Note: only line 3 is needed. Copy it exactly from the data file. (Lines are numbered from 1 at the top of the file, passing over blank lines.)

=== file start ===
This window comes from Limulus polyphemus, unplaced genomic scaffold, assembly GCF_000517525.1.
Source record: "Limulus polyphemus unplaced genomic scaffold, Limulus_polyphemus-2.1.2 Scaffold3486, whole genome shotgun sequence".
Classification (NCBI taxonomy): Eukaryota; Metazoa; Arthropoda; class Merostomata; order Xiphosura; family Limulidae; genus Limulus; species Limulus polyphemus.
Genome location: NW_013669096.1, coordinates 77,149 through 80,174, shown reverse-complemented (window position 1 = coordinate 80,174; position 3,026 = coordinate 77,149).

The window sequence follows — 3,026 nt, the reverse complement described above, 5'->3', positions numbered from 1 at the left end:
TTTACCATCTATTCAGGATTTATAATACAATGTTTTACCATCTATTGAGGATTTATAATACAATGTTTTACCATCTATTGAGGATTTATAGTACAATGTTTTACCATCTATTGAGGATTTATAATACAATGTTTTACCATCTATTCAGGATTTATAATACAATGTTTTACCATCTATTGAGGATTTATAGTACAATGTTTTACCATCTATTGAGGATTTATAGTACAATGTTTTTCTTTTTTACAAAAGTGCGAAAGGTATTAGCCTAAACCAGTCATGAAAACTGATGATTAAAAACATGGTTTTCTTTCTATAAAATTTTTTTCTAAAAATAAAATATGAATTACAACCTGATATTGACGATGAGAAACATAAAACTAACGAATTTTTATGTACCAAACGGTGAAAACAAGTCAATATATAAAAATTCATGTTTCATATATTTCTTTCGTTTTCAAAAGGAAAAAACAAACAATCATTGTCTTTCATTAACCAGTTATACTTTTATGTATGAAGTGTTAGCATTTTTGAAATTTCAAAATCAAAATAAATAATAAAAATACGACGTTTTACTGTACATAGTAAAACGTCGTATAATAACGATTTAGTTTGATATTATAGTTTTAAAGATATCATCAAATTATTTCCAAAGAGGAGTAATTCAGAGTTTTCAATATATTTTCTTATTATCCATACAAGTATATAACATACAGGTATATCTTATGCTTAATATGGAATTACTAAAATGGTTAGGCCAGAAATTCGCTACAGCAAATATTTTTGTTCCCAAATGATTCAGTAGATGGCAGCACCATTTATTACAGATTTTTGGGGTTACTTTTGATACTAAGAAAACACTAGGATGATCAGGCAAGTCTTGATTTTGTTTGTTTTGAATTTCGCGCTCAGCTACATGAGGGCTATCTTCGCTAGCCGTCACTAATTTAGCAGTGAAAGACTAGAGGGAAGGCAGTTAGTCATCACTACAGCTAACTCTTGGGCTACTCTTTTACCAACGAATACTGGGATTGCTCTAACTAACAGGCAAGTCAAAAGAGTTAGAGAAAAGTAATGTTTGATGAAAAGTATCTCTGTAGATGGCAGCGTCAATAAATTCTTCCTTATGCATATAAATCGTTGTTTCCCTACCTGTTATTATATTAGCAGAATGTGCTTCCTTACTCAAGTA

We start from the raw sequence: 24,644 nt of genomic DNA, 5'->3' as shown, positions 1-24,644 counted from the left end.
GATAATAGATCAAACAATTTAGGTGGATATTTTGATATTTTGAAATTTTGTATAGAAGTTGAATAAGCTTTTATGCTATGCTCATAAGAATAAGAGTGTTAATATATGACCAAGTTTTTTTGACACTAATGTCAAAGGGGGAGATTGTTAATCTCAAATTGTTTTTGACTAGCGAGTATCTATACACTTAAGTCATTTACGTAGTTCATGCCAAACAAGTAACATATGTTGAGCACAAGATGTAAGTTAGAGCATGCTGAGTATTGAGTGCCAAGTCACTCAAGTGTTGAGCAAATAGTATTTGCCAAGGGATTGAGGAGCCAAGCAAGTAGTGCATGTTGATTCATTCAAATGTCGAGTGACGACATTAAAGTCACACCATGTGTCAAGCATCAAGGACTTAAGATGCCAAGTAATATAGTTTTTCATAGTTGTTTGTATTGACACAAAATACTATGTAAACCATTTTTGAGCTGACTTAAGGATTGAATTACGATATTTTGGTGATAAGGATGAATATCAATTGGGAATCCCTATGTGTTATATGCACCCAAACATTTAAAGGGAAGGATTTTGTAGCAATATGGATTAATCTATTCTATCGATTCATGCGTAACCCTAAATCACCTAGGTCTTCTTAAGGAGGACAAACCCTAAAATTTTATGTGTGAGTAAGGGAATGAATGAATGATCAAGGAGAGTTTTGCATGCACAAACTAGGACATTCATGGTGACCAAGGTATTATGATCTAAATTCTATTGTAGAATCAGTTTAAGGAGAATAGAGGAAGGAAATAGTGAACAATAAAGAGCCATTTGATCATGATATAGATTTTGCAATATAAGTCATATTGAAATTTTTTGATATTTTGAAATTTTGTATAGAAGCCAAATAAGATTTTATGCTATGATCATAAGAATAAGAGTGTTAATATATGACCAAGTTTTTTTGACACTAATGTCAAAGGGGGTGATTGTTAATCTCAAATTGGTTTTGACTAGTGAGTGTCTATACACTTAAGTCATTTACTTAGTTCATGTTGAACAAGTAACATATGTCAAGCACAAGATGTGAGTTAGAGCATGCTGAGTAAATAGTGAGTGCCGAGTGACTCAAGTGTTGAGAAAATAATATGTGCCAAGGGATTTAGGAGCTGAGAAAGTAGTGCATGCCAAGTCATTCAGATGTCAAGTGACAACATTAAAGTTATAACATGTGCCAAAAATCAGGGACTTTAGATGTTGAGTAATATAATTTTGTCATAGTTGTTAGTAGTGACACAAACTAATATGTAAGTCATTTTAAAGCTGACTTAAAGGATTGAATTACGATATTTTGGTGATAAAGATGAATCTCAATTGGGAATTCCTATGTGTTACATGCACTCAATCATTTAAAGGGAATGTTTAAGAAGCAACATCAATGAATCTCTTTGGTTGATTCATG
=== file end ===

Classification (NCBI taxonomy): Eukaryota; Metazoa; Arthropoda; class Merostomata; order Xiphosura; family Limulidae; genus Limulus; species Limulus polyphemus.